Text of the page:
"Yes, I am very sure of that," Dolores admitted. "But your life is an exceptional one in this respect. You know the old mythological tale of the creation of souls? An angel stands beside a liquid sea, dipping in a long pole. Upon its point he brings up a perfect globule : it contains two souls-- affinities. He gently shakes the pole--and one half rolls away : he shakes it again, and away rolls the other in an opposite direction. Day and night, for weeks, months, years, centuries, he plies his task, while the separated globules increase, and multiply, and go rolling about the world seeking their affinities. So innumerable in numbers, and so similar in appearance, it is no wonder if mistakes occur in the selections they make. The only wonder is, that one in a million actually finds its own half. You, madame, are an illustration, that such a miracle is possible, and I congratulate you. But the dreary outlook remains for the majority."
Mr. Maxon removed his cigar and laughed heartily at the young lady's bright response.
"You are incorrigible," he said. "Mrs. Maxon, it is useless to endeavor to worst Miss King in argument. Just wait till Prince Charming appears, however, and see how easily he will convince her that their souls were originally one perfect globule. And she will promise to love, honor, and obey, forever, without a murmur."
"Never!" cried Dolores, springing to her feet. "I will never become the wife of any man--I have solemnly sworn it, I would as soon be sold into slavery. I can imagine no fate more humiliating to a proud woman, than that of a neglected or unloved wife," and she abruptly entered the house.
There came a time when she realized the possibility of a fate more humiliating.
That night, as Mrs, Maxon sat in her room alone, overlooking some linen, Dolores tapped gently at her door.
She came forward in answer to Mrs. Maxon's bidding, her lovely hair flowing over her white garments, her face pale with suppressed emotion.
"Mrs. Maxon, I have brought you my mother's diary to read," she said. "I think it will help you to better understand my ideas on the subject of marriage. No eyes save my uncle's and my own have ever perused its pages. But I want you to see it--that you may understand me more fully." And, placing the little journal in Mrs. Mason's hand, she glided away.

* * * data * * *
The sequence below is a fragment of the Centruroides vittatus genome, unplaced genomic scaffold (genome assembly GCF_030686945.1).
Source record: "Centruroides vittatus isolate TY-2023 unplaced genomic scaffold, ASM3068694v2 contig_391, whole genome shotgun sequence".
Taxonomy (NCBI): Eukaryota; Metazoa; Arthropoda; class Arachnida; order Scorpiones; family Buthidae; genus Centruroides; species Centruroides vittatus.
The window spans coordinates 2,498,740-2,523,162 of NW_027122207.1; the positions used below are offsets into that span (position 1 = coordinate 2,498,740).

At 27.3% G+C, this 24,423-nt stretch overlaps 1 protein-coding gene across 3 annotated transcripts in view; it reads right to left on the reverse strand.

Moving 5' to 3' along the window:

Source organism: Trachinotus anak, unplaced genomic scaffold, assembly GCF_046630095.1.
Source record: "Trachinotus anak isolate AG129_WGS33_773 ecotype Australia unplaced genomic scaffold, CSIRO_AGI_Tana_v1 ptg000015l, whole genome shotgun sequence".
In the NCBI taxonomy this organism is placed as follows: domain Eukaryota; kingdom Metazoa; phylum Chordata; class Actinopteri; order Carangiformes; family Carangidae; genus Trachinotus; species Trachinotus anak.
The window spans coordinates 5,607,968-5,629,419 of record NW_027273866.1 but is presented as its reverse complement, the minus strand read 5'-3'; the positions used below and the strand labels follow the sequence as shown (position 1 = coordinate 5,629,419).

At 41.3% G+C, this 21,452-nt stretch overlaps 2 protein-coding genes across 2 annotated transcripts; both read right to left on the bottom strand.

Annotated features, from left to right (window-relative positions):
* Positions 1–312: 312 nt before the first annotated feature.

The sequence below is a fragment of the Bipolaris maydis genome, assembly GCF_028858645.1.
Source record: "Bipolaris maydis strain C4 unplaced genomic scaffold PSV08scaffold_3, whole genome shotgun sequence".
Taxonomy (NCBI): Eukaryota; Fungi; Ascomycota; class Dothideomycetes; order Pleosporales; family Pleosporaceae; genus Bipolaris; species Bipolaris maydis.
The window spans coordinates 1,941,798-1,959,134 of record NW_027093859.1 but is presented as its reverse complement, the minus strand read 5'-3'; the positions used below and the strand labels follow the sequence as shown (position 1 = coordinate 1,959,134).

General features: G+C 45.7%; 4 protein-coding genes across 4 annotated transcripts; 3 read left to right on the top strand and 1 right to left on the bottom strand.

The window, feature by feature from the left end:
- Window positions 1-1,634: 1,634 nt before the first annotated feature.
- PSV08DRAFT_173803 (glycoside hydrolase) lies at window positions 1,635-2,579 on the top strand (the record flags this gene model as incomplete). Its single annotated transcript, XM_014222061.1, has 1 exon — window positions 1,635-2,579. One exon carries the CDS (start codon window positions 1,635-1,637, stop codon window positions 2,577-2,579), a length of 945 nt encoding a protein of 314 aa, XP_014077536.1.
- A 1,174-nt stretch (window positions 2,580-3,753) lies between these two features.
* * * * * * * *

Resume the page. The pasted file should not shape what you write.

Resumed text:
The following morning Dolores received a letter which brought the most unexpected changes in her life. This was the letter :
Then followed a long list of references, together with
the terms for the expedition. The letter was signed Mrs. Sara Butler.
Dolores passed the letter to Mr. and Mrs. Maxon for their perusal and opinion. ''I remember hearing my uncle speak of Mrs. Butler," she said. "Her husband was a miserable drunkard, and wasted all her property in a dissipated career. I should love dearly to go abroad; it has been the dream of my life."
Accordingly, Mr. Maxon dispatched one or two letters of inquiry concerning Mrs. Butler, and received replies corroborating all her statements. And Dolores decided to accept this opportunity for travel under such excellent guardianship.
Since the death of her uncle, the future had seemed to her a shoreless sea--a waste of water with no green island in view. She had not found it possible to make any plans, but had accepted each day as it came, not daring to look beyond. Now she was thankful that another had planned for her. She wrote her acceptance to Mrs. Butler, and in a few days went out from the sweet rest and seclusion of this ideal home--forever.
She wept violently when parting from Helena, and clasped her again and again to the heart that would one day hate her with all the fury of a desperate soul at bay.